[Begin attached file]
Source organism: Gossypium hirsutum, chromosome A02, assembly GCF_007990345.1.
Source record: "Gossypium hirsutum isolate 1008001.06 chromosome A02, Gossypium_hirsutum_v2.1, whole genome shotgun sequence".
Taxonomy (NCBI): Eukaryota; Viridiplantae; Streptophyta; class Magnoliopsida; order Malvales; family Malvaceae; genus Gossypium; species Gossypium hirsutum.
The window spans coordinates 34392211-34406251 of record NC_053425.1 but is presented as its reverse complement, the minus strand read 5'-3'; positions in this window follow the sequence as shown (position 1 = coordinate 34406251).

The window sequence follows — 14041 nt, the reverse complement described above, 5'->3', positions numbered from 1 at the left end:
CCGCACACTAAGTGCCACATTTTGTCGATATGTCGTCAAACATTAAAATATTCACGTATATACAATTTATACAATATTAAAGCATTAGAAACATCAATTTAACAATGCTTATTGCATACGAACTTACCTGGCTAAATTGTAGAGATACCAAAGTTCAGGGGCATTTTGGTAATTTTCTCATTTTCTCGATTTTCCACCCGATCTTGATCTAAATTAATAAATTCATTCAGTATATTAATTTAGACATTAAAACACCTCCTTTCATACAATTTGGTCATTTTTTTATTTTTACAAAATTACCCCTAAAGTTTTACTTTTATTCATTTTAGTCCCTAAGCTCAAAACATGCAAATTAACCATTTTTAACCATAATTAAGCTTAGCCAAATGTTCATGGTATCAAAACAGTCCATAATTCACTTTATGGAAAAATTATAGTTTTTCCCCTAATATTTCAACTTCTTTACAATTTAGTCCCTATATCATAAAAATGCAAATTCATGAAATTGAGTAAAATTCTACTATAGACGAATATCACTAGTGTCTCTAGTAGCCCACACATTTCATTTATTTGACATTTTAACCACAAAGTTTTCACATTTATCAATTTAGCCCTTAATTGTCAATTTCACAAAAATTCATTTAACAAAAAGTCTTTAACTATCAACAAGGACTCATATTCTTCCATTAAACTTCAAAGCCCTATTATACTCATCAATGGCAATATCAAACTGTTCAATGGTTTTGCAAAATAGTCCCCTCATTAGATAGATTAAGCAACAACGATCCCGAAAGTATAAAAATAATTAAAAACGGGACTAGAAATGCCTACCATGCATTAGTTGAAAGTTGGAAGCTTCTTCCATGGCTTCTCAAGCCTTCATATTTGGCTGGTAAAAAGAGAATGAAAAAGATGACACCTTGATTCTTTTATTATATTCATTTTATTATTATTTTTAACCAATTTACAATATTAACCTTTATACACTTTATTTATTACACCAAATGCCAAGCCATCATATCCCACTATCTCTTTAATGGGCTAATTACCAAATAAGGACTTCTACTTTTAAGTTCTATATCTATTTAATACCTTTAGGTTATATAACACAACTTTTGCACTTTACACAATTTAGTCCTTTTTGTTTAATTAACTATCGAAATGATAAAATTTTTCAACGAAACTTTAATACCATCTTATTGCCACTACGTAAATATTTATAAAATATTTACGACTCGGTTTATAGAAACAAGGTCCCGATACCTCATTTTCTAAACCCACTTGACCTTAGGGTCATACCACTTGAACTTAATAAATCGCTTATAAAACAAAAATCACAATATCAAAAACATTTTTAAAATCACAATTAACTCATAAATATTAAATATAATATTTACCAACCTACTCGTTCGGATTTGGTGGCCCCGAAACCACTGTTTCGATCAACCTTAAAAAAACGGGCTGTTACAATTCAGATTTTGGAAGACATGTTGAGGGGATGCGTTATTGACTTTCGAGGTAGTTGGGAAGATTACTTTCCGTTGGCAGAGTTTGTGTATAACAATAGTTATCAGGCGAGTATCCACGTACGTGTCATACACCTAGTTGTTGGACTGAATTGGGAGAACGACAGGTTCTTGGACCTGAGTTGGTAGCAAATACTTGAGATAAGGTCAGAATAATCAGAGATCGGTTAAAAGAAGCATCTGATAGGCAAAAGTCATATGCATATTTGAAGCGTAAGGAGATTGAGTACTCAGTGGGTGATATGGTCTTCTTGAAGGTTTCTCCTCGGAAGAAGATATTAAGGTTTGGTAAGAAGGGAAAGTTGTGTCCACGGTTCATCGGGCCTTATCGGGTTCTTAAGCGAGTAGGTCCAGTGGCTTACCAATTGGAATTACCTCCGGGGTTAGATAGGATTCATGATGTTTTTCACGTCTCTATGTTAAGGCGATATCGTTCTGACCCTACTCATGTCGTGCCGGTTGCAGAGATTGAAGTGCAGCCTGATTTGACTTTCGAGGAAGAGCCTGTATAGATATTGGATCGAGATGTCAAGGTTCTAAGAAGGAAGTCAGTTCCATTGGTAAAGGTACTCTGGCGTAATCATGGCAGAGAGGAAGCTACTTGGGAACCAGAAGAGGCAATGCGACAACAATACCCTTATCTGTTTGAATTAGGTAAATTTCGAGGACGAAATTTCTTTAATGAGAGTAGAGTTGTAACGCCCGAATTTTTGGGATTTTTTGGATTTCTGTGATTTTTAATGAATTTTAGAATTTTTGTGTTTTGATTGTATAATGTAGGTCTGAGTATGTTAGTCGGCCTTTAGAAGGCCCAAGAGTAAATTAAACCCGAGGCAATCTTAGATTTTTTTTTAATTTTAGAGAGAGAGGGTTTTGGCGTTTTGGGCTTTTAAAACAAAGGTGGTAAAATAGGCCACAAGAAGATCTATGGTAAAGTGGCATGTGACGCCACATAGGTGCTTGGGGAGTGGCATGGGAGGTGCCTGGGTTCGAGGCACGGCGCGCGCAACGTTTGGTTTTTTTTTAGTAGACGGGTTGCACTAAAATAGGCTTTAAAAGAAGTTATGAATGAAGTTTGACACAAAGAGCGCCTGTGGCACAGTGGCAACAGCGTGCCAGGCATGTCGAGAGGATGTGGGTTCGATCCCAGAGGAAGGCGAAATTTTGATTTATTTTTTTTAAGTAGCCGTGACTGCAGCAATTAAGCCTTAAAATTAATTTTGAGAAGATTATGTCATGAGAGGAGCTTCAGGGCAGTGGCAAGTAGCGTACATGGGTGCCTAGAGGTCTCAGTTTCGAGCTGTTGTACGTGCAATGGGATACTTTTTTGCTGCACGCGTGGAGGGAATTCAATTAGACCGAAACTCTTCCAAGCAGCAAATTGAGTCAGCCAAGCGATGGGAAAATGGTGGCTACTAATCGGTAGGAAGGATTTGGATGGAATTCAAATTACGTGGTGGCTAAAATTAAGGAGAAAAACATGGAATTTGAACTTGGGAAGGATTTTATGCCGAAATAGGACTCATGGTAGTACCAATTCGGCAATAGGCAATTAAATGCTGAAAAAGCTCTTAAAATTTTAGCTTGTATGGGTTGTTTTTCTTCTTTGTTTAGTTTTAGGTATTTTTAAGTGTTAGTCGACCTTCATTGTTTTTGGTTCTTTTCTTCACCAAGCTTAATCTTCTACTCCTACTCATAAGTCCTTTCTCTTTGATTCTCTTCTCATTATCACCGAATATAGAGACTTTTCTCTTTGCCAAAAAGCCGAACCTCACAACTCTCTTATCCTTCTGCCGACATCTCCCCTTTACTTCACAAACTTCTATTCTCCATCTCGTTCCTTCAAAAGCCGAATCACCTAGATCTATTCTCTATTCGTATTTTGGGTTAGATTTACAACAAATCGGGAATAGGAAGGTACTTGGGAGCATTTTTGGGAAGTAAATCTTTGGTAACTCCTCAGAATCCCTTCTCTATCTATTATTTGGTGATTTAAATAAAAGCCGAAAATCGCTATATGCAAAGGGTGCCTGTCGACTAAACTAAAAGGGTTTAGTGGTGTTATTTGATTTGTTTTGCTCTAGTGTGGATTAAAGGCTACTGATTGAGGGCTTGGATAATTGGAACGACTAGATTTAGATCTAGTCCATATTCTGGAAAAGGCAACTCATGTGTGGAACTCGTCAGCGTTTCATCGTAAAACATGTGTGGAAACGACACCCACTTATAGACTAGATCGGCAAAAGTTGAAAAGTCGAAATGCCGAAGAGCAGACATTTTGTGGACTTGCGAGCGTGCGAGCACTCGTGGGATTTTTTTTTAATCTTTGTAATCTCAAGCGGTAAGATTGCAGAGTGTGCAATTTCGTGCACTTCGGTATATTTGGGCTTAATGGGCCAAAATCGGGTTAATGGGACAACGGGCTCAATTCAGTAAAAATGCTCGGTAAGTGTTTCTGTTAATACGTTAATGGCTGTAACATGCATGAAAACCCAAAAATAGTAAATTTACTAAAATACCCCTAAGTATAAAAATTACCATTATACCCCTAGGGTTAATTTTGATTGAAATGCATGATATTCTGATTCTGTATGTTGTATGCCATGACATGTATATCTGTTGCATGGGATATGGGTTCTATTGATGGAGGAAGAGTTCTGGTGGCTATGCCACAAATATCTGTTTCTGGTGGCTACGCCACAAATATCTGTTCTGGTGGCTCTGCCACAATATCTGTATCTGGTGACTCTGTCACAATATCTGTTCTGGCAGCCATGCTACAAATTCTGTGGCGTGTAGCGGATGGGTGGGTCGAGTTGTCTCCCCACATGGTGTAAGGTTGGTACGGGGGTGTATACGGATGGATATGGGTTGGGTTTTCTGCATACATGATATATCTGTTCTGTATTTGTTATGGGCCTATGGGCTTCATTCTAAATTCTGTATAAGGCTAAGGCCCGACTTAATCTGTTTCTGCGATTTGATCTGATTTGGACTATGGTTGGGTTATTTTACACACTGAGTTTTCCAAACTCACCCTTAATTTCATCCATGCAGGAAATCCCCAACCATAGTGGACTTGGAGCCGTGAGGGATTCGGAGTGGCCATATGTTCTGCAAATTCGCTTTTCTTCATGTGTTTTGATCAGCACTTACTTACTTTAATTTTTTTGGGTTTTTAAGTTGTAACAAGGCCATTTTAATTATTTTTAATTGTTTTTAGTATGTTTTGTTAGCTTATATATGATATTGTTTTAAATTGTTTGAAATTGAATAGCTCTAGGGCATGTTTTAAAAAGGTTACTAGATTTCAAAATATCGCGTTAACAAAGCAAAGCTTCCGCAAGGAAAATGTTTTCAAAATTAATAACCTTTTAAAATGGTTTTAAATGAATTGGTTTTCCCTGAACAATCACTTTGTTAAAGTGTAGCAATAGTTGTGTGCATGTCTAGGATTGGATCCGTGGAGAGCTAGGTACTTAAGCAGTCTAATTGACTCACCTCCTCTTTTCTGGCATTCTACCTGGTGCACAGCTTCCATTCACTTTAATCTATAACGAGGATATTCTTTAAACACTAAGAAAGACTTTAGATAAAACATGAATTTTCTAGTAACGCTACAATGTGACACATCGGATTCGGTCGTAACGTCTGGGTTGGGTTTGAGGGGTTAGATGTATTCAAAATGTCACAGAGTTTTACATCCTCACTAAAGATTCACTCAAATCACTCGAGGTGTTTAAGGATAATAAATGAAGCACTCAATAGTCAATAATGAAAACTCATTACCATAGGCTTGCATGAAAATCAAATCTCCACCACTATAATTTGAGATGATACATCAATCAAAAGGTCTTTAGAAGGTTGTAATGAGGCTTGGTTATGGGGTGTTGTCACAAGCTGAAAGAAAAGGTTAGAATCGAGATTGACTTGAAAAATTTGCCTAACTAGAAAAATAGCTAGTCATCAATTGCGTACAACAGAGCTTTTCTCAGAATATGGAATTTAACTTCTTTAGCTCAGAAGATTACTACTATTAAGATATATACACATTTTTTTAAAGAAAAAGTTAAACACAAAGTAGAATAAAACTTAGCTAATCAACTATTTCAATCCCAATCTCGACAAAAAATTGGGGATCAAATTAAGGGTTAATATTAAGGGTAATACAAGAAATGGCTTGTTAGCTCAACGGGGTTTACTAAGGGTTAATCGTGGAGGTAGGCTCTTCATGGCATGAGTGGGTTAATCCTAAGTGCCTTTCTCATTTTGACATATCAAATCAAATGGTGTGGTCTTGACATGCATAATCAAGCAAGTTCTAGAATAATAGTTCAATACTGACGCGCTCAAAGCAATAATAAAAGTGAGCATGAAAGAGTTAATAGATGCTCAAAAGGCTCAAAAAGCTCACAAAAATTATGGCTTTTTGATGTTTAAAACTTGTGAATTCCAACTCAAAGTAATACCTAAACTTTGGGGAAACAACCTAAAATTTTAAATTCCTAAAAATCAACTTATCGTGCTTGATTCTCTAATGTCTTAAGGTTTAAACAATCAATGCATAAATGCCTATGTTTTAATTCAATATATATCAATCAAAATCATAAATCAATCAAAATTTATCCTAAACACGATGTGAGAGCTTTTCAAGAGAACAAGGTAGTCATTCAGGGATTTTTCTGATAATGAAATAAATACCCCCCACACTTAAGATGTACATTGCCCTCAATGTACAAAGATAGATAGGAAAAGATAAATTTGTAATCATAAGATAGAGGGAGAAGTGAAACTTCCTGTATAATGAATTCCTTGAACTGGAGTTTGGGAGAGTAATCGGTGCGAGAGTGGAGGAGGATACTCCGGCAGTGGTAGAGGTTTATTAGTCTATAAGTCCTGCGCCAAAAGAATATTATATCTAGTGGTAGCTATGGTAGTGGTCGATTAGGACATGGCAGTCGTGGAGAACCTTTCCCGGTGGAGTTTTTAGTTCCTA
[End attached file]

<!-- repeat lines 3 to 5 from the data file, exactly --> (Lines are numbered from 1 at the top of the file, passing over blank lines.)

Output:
Taxonomy (NCBI): Eukaryota; Viridiplantae; Streptophyta; class Magnoliopsida; order Malvales; family Malvaceae; genus Gossypium; species Gossypium hirsutum.
The window spans coordinates 34392211-34406251 of record NC_053425.1 but is presented as its reverse complement, the minus strand read 5'-3'; positions in this window follow the sequence as shown (position 1 = coordinate 34406251).

The window sequence follows — 14041 nt, the reverse complement described above, 5'->3', positions numbered from 1 at the left end: